We all know affiliates have the potential to be highly beneficial to a software company’s bottom line. But affiliates can also be a big risk. If companies want to mitigate the risk from affiliates, they must be able to prevent and detect low quality traffic and affiliate fraud.
Now there are two ways to initiate a partnership with affiliates. One way involves an automatic sign-up process, which allows software companies to distribute many links to to its landing pages, in a short amount of time, to a variety of sites. Before discussing the second way, I want to talk about the dangers of the auto-approval process.
Software companies that allow individuals or companies to fill-out a form and receive links to their landing pages are vulnerable to affiliate fraud and low quality traffic. Both are costly and both are preventable.
The best way for affiliate managers to protect their affiliate channel from low quality traffic and affiliate fraud is to implement a pay-out threshold. For example, a threshold of $100 means the affiliate is required to earn $100 in commissions (not total sales) before receiving their first commission. By requiring affiliates to reach a certain threshold before they can earn their commission, software companies are encouraging their affiliate channels to provide high quality traffic, thus ensuring a win-win situation between the company and its affiliates.
Another way to prevent affiliate fraud and low quality traffic from auto-approved affiliates is to delay pay-outs for up to 90 days. This delay provides the time to properly monitor the sales and traffic from the affiliate channel, as well as factor refunds and chargebacks into the commission.
So how does one monitor traffic from affiliates? The following are different rates that software companies can measure to monitor low-quality traffic and affiliate fraud. Determining whether the given rate from an affiliate channel is good or bad depends upon comparing it with that same rate for sales directly from the company’s site.
Approval Rate – This measures paid orders over the amount of orders that were paid, refunded and/or chargebacked. For example, if an affiliate refers 100 orders that submit payment successfully, but 5% are ultimately refunded and 1% are charged-back, the approval rate for this affiliate is 94%.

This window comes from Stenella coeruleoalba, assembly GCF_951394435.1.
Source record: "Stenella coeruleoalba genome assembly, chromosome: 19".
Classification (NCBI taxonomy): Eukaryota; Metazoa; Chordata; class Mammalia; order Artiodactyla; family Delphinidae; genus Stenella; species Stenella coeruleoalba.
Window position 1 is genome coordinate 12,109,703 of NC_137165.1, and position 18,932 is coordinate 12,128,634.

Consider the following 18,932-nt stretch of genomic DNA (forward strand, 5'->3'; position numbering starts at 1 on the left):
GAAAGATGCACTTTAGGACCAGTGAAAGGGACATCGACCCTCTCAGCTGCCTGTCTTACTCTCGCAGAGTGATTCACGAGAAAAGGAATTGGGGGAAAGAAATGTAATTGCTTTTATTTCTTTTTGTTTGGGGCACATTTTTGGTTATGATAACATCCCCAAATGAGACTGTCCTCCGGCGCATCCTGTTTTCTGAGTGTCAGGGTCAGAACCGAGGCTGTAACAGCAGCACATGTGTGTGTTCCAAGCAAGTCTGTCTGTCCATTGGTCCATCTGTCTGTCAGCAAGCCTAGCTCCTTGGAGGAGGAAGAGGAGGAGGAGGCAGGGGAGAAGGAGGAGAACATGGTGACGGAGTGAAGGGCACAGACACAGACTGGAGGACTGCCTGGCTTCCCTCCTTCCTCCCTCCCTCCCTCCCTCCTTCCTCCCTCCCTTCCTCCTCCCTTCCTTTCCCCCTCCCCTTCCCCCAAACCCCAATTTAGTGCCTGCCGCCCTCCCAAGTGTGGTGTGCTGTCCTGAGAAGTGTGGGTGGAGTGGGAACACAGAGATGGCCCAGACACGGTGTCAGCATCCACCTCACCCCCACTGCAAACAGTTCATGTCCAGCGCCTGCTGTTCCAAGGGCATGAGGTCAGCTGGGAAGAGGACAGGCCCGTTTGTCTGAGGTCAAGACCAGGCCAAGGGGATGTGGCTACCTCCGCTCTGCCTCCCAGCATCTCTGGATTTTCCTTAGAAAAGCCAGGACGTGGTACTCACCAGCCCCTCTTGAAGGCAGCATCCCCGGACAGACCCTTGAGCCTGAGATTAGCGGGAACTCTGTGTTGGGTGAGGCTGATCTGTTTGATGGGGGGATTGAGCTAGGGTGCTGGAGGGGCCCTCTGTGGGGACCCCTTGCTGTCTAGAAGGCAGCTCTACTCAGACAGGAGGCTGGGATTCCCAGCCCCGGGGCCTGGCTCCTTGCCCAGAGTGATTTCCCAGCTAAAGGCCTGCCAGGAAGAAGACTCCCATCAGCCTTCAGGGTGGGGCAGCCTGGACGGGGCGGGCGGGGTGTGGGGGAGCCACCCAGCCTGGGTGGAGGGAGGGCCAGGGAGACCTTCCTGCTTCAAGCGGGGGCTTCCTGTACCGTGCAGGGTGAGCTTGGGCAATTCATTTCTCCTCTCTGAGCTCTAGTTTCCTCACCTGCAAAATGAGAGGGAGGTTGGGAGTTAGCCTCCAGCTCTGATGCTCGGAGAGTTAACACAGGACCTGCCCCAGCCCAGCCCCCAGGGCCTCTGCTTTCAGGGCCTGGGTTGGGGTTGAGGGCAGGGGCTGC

The approval rate is a useful indicator of the overall health of your affiliate channel. A low approval rate might indicate low-quality traffic or even fraudulent orders from your affiliates. It may also indicate that you have a problem with your system. For example, an affiliate who is driving Brazilian traffic to your site, but your site is not localized for Brazilian Portuguese. In the end, it’s all about understanding the traffic profile.
Refund Rate – This measures paid orders over the amount of orders that were paid and/or refunded. There are many reasons customers seek refunds in the course of normal business. But an affiliate channel refund rate that spikes above other channels is worth investigating.
Chargeback Rate – This measures paid orders over the amount of orders that were paid and/or charged-back. A high chargeback rate from affiliate referred orders, relative to your other channels, may be a sign of affiliate fraud. And if it is not, it is a sign of poor referral ability on the part of your affiliate.
Bad Decline Code Rate – This measures the amount of orders that experienced a bad decline code. A bad decline code occurs when a system attempts to charge a credit card and the credit institution responds to the charge attempt with a notification that this card has been reported stolen, lost, etc. It is calculated by taking the amount of bad decline divided by total orders processed including those orders where the charge was not approved.
If an affiliate channel is the source of many bad decline code attempts, it’s important to investigate why that is happening.
The other way is that software companies approve affiliates is by vetting potential affiliates, which ensures that your affiliate channel is capable of providing high-quality referrals. There are, at the very least, three things to investigate while vetting an affiliate:
Visit the affiliate’s website – Make sure the layout is coherent and optimized for referring products. If it’s a review site, read the reviews and make sure they are informative and accurate. Click on other product links to see if the referral process is smooth and intuitive.
Search the affiliates URL on Whois.net – Software companies should check the name and address of the person who signed-up as an affiliate with the name under which the affiliate site is registered. Additionally, make sure the email address from the sign-up process is a business email and consistent with the registration information from the Whois search. It is also helpful to check how long the company has been in business. A company who has been around for more than a couple years is a good sign. If there is any discrepancy or red flags from the website visit or the Whois search, the sign-up process should have provided a phone number. Whoever is responsible for the affiliate channel should call and verify the legitimacy of the affiliate site.
Communicate Pay-Out Thresholds – It is a good idea have an introductory call with new affiliates. This type of communication is essential for establishing a relationship. Software companies should take this time to communicate their pay out requirements to the affiliate and clarify any difficulties.
Whether a software company auto-approves or vets an affiliate, certain checks and thresholds must be instituted to prevent affiliate fraud.